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Thread: Forensic artist lends talents to local nonprofit to help ID missing persons

  1. #1

    clayface Forensic artist lends talents to local nonprofit to help ID missing persons

    Forensic artist lends talents to local nonprofit to help ID missing persons


    It isn't easy to make a living as a fine artist, but Jane Billingham has had enough success in the field that she donates about two or three months of her time and talent each year to bring the dead back to life.

    Billingham is a forensic artist, and she uses her skills to extrapolate a skull into a fully fleshed person in the hope that someone will be able to identify the result and put a name to the corpse.

    "In a lot of cases, the body I'm working on was murdered," Billingham said. "Until we know who they are, we may not be able to bring the murderer to justice."

    She has been doing art since she was a teen, but in 2010, she attended a workshop on police composites because she wanted to expand on her work as a portrait artist.

    "I asked myself, 'What am I doing here?', " Billingham said. "Everyone else in the workshop were police officers, but I did really well and realized that's where I wanted to be."

    Her forensic work in Las Vegas is done as a volunteer with Can You Identify Me?, a local nonprofit that seeks to connect John and Jane Does with missing persons.

    Rebel Morris, founder and executive director of Can You Identify Me?, was delighted when she met Wolverhampton, England-based Billingham and asked her to help her organize and coordinate forensic artists for the organization. Billingham comes to Las Vegas two or three times a year for hands-on training and coordination.

    "We've been so lucky to have Jane," Morris said. "She showed up at just the right time, and she's really helped us to make a difference."

    When a case comes in, Billingham ascertains if the coroner is looking for a 2-D or 3-D reconstruction. More often than not, it's 2-D, which can take a few hours, versus a 3-D reconstruction, which can take several days.

    "With a 2-D reconstruction, we have a photo or several photos, and we follow the bony architecture and work out the flesh from there," she said.

    With a 3-D reconstruction, Billingham starts with the deceased's actual skull. In most cases, that skull has already been thoroughly examined and cleaned by a medical examiner, but not always. In some cases, the final cleaning falls to the forensic artist. The next step is to place tiny discs of of material at specific heights on specific points on the skull. Morris uses pieces of eraser carefully cut to length. These markers let the artist know how high to build the clay to capture a likeness of the person when they were alive.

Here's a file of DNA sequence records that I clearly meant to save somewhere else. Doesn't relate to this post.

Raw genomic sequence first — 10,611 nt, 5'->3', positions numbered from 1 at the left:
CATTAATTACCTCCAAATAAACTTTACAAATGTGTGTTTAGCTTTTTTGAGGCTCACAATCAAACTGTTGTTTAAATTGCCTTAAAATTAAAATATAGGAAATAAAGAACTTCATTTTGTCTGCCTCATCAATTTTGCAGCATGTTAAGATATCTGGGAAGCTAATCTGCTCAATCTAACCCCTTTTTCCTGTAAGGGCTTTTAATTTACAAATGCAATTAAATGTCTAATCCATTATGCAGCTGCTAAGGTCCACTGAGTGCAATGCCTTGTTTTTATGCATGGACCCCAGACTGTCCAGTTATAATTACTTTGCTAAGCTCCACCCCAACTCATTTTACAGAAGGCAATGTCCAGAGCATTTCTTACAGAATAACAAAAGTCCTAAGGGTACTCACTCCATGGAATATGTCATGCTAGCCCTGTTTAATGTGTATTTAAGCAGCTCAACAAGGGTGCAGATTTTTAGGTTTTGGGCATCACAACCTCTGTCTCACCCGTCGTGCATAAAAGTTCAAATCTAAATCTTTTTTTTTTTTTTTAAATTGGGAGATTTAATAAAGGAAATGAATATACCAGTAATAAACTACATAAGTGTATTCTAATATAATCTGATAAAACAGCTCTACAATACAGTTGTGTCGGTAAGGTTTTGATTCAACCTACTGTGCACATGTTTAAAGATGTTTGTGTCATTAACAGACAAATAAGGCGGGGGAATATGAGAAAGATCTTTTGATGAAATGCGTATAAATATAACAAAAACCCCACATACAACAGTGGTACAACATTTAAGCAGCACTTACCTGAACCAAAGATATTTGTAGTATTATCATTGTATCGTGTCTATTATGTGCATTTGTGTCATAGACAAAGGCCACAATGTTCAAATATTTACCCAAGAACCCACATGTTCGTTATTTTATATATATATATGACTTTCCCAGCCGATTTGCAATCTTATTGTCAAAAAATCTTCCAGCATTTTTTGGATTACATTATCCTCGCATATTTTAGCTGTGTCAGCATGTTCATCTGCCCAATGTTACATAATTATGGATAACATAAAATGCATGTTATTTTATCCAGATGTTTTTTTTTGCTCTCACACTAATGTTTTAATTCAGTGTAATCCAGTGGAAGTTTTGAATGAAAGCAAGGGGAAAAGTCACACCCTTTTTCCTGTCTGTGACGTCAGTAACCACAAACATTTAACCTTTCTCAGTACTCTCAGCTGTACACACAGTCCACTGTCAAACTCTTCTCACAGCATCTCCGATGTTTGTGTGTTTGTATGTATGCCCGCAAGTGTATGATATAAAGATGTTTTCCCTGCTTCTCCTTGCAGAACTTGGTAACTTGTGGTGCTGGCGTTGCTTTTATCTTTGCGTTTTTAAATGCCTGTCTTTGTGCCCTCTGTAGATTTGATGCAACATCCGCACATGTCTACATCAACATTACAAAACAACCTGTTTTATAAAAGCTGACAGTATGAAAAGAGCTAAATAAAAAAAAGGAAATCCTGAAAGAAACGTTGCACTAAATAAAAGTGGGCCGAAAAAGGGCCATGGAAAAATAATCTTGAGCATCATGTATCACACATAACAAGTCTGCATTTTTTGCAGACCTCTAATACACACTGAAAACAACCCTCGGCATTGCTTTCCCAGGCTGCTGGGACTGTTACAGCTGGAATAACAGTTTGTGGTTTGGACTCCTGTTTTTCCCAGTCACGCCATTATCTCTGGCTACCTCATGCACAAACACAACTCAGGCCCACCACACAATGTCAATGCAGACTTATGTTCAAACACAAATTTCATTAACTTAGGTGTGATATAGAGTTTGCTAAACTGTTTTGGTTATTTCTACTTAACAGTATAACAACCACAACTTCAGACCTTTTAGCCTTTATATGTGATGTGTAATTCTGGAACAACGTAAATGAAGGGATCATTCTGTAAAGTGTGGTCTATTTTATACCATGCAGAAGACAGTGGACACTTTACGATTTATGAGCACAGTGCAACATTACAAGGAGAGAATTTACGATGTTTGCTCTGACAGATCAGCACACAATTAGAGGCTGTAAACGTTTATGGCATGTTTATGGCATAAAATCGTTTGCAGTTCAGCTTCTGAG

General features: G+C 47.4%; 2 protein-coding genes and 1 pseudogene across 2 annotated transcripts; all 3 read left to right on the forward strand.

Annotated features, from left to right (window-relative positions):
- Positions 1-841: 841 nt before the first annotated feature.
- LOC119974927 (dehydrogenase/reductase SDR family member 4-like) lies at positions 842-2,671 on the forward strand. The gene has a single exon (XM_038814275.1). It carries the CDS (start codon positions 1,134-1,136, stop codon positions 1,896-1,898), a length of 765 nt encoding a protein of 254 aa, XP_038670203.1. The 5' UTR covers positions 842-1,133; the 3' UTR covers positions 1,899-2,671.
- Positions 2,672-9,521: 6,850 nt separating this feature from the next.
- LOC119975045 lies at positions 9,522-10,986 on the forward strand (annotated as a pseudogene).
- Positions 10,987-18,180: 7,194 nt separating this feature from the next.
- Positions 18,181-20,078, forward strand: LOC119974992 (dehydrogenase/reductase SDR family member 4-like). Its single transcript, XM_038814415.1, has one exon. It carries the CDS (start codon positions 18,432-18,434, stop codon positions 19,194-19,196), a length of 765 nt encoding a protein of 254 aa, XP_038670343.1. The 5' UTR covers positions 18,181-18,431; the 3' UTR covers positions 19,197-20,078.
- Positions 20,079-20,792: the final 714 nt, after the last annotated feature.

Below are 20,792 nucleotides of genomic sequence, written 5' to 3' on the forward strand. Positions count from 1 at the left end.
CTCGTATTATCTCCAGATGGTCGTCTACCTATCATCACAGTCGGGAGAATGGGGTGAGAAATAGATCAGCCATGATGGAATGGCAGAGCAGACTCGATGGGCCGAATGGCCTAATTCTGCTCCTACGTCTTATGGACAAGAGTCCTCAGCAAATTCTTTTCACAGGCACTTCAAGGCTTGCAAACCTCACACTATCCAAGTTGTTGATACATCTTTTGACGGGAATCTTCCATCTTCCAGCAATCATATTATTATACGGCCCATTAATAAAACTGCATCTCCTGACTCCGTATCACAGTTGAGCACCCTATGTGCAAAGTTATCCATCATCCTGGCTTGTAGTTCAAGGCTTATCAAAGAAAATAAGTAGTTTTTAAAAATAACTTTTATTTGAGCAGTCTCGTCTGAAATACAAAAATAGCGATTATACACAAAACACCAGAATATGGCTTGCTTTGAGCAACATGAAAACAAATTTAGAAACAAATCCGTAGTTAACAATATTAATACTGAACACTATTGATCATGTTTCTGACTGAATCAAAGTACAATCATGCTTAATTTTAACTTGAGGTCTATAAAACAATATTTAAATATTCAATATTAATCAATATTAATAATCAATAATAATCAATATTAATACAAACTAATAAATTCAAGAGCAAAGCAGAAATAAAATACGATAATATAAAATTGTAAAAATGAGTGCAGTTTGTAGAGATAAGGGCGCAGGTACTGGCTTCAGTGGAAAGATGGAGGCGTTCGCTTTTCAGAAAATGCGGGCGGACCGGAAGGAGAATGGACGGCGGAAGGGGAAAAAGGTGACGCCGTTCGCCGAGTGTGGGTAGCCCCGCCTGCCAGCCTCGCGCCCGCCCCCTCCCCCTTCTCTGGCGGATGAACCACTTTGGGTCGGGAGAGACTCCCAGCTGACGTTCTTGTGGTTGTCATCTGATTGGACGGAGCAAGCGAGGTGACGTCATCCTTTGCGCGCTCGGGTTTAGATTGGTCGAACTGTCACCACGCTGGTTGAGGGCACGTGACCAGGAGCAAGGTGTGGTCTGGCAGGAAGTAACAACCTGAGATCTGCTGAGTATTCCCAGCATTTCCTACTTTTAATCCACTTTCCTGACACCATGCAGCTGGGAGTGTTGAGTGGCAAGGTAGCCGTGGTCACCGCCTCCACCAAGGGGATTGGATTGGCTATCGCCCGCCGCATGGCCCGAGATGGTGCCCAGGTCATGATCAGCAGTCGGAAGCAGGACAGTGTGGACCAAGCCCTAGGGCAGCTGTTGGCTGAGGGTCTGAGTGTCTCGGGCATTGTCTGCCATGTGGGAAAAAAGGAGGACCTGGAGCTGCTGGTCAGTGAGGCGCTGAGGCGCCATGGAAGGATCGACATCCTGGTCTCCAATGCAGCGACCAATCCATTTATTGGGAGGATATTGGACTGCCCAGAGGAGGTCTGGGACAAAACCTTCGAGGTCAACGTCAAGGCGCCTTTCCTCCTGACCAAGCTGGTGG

"Artists don't generally have a lot of anthropological knowledge, so we hope that some of that has been worked out before," Billingham said. "The marker heights will change depending on ancestry."

    Another issue is weight. If a forensic artist is working with skeletal remains, there may be little or no way of figuring out the weight of the deceased. Hair can be somewhat easier. Morris bases it on popular styles for the time and place the body was found.

    Despite all of these challenges, Billingham said forensic artists have phenomenal success.

    "If a case lands on my desk, they've gone through all the traditional efforts of fingerprinting and DNA to try to get this person identified," Billingham said. "They've exhausted everything, and we're the last resort."

    Because of that, the chances of identifying a person goes from practically none to much more likely, but it's hard to quantify an individual's contribution to the solution because everyone involved is a small part of a bigger machine.

    "It's very rare that a forensic artist gets credit for solving a case," Billingham said. "We're way in the background."

    Billingham recently gave a public demonstration of her work at the Mob Museum, 300 Stewart Ave., and plans to return in a few months to volunteer her services again. By that time, Morris and her volunteers at Can You Identify Me? will have dug up a few more cases for her to work on, and Billingham looks forward to the challenge.

    "It can be a gruesome job sometimes," she said. "But I find it really rewarding. It's a chance to make a difference and bring some closure to families, and sometimes, even bring a murderer to justice."

    Visit canyouidentifyme.org http://canyouidentifyme.org/ or call 702-866-9755.

    To see more of Billingham's work, visit http://billinghamforensicimages.weeb...rtist-bio.html




    http://www.reviewjournal.com/view/fo...issing-persons


    I really admire those forensic artists who can make sketches and clay models , even when sometimes they only have the skull to work with. There are a lot of muscles in a face, and some fat, and somehow they manage to give a victim a face, even when decomposed or badly abused, they are the ones that make the victims recognizable for everyone, so that there is a better chance to bring someone home.

  2. #2

    Default Re: Forensic artist lends talents to local nonprofit to help ID missing persons

    Here is an article about cranial features and race: http://johnhawks.net/explainer/laboratory/race-cranium/

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